• Language: English
  • ISBN-10: 1581800215
  • ISBN-13: 978-1581800210
  • Product Dimensions: 10.9 x 6.7 x 0.4 inches
  • Shipping Weight: 1.3 pounds
  • Average Customer Review: 4.5 out of 5 stars  See all reviews (6 customer reviews)
  • Amazon Best Sellers Rank: #340,575 in Books (See Top 100 in Books)

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Customer Reviews

Most Helpful Customer Reviews

7 of 8 people found the following review helpful By hamsterdance on January 17, 2002
Format: Paperback Verified Purchase
This is a great book to use for anyone interested in wildlife painting, specifically hooved animals such as deer, bighorn sheep, elk, moose, zebras, etc. Obligatory information such as surfaces, grounds, brushes, acrylic paints and gathering reference material is provided. Each animal gets its own chapter and each chapter follows a standard format. First, anatomy and how to sketch the featured animal is shown, then mini-demonstrations that show close ups of key features such as the head, neck, eyes, legs, etc.
The format of each demonstration is clean and easy to follow. There are numerous reference photos of the various animals as well as photos of the painting process. The close-ups of painting things such as fur and antlers is particularly helpful. The final chapters show step-by-step demonstrations of the environment as well as the animals and the author supplies ideas for how to compose your own original paintings from reference material. I would like to mention that although the author uses acrylic these painting techniques work just as well for other types of opaque paints. Even though I use acrylic paints myself I plan to use these techniques for some wildlife paintings using casein as well. The only painting media I use that might need other techniques than those demonstrated here are watercolor and pastels. Overall, an excellent book for any beginning wildlife painters reference shelf.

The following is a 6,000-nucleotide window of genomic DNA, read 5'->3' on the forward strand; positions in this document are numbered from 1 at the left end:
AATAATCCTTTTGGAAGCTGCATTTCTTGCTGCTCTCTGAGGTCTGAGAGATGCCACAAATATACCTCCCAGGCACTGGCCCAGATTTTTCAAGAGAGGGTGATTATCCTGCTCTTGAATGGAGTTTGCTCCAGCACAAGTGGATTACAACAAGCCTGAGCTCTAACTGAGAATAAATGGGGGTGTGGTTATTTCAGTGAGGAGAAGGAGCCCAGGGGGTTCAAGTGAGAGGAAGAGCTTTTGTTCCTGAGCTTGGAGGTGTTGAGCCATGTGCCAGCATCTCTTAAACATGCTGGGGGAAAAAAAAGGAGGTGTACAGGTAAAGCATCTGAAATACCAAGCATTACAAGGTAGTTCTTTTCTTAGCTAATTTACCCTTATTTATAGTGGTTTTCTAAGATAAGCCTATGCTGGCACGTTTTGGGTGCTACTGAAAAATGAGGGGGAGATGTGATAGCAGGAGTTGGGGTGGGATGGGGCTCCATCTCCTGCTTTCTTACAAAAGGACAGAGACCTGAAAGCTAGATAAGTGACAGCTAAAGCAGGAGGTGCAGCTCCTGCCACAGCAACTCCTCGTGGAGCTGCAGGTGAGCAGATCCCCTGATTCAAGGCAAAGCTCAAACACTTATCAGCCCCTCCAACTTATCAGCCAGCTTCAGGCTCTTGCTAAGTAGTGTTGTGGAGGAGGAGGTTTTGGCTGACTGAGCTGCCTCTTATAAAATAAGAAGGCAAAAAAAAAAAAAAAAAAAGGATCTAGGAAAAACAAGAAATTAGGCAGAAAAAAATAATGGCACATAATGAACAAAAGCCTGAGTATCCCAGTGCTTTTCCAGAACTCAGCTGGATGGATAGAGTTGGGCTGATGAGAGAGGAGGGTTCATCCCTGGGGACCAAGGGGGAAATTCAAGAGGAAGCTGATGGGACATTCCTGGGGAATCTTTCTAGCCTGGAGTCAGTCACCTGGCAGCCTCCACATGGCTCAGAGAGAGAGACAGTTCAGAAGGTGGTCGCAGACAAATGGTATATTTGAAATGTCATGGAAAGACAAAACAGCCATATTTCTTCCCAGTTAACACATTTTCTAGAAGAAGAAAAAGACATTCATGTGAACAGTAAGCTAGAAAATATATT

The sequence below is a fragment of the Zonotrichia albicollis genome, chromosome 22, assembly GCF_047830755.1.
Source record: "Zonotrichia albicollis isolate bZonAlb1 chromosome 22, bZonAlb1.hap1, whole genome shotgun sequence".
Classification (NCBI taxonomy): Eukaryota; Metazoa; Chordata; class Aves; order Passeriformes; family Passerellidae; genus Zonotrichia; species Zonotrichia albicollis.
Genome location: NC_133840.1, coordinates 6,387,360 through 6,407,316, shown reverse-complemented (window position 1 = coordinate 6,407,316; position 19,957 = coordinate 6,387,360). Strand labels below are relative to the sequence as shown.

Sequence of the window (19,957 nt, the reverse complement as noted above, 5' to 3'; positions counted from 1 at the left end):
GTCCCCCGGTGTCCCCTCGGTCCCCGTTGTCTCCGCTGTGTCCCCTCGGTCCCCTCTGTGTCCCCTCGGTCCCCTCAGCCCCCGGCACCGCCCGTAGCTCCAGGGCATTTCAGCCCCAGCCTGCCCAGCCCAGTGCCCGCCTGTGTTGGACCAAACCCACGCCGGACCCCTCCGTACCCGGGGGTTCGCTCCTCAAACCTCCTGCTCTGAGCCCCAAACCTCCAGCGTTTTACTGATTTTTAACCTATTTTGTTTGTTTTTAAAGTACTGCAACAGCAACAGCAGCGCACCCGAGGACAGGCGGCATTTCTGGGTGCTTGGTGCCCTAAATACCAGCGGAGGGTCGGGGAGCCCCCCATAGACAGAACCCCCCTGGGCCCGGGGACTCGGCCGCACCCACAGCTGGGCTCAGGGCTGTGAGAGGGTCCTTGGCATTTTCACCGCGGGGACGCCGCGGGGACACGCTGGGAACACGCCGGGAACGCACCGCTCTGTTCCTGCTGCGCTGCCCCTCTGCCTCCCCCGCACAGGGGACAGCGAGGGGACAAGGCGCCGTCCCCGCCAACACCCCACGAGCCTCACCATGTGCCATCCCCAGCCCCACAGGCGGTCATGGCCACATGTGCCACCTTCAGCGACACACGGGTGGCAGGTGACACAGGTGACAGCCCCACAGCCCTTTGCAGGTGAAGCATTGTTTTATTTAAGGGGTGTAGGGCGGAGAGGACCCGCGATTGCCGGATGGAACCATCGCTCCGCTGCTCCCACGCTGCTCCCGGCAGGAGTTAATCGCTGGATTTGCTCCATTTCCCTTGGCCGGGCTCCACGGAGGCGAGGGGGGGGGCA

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3 of 3 people found the following review helpful By Hiram Joseph on November 3, 2006
Format: Paperback
The author is extremely knowledgeable about deer and antelope. She breaks down the bone and muscle structure so that the artist may show the animals in any pose and be accurate. My wildlife paintings are more realistic now that I have intimate knowledge of the muscle structure underneath the skin and fur.
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1 of 1 people found the following review helpful By Norwegies on September 16, 2008
Format: Paperback Verified Purchase
Thorough explanation of each species without becoming a text book. This is not going to be a step by step copy and voila you are an 'artist'. It does explain the physical traits, gives drawn examples of anatomy in different lighting conditions and will be all the reference you may need to complete your project.

I used this to make a deer quilt commision and have been very happy.